U.S. lean hog futures rose Wednesday on a broad-based rally in commodities and continued signs of strong demand for U.S. pork abroad.

August hog futures closed up 1.35 cents, or 1.4%, to 99.27 cents a pound at the Chicago Mercantile Exchange. CME October hog futures rose 1.02 cents, or 1.1%, to 93.22 cents a pound.

Hog futures followed a broad-based rally in commodities as traders responded to comments by Federal Reserve Chairman Ben Bernanke that helped accelerate declines in an already falling U.S. dollar.

A weak greenback tends to support dollar-denominated commodities since foreign buyers have more spending power. Bernanke told Congress Wednesday that the Fed would consider injecting more liquidity into the market--a strategy known as quantitative easing--if the U.S. economy falters.

Hog futures also rose from a related rally in corn futures. September corn futures rose 22 3/4 cents, or 3.4%, to $6.86 3/4 a bushel in trading at the Chicago Board of Trade. Higher corn prices are often bullish for hog futures as producers have higher feed costs to pass onto meat packers. High feed prices can also press livestock producers to shrink their herds.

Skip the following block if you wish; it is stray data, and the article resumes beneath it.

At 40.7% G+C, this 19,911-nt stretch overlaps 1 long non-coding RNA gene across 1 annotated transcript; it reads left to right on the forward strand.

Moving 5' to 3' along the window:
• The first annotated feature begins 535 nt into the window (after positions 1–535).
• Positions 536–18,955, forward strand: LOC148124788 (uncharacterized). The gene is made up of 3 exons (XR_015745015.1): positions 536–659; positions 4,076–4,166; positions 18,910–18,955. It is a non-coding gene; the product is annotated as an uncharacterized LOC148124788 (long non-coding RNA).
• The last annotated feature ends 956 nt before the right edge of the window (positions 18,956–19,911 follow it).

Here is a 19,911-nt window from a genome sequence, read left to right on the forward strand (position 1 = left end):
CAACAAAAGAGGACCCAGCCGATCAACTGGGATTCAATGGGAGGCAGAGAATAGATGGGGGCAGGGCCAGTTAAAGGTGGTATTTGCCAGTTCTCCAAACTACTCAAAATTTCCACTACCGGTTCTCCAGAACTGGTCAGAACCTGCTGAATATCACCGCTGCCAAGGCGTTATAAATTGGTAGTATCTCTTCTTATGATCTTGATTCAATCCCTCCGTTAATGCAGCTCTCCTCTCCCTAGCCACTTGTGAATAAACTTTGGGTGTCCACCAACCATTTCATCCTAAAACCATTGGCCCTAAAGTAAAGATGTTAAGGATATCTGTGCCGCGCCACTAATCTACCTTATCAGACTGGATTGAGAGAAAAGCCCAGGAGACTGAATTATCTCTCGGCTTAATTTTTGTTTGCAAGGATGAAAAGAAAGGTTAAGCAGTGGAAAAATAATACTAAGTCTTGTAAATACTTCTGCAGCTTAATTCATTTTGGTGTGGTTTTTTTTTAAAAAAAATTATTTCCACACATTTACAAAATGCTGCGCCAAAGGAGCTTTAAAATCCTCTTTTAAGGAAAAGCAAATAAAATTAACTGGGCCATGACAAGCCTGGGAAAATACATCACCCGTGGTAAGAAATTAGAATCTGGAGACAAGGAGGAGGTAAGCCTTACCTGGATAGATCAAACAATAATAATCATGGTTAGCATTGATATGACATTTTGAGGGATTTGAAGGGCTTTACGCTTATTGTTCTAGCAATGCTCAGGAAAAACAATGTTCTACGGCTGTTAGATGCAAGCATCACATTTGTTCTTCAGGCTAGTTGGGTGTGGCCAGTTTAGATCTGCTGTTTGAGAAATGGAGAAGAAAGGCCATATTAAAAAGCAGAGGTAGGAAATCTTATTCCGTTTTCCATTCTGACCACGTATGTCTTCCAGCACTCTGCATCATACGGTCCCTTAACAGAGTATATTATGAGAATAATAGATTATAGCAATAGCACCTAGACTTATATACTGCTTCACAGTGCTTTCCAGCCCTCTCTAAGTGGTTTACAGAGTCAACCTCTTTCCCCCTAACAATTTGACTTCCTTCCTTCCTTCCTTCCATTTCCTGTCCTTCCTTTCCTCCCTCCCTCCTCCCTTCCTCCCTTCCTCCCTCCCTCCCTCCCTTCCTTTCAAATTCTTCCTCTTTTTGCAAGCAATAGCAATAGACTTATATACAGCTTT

Traders are looking for clearer signs that China will indeed import more pork to stabilize food prices there--a possibility that fueled a sharp rally in hog futures on Monday.

A USDA report Wednesday morning showed U.S. pork exports continue to boom this year. Through May 31, U.S. pork producers had shipped overseas nearly 18% more pork than they did through the same time last year. On Monday, China again signaled that it could soon import more pork to control spiraling food prices there.

Cash hog prices were reported mostly steady on buying interest mainly for next week. Most of the processing plants are full for this week but some have openings for additional hogs to arrive Monday or Tuesday, said livestock dealers and market managers.

The number of animals available for shipment to processors next week could be down modestly compared with this week and cause buyers to bid more aggressively for them or trim slaughter schedules.

Producers are up to date on shipments, and hot temperatures are trimming daily weight gains. Hogs eat less when temperatures are high, which means they don't gain as much weight as compared with more moderate conditions in spring and autumn.

The USDA's pork carcass composite value, a measure of wholesale prices, on Tuesday rose 14 cents to $97.34 a hundred pounds.

The terminal markets traded steady to $1 a hundred pounds higher with top prices from $63 to $65 a hundred pounds on a live basis.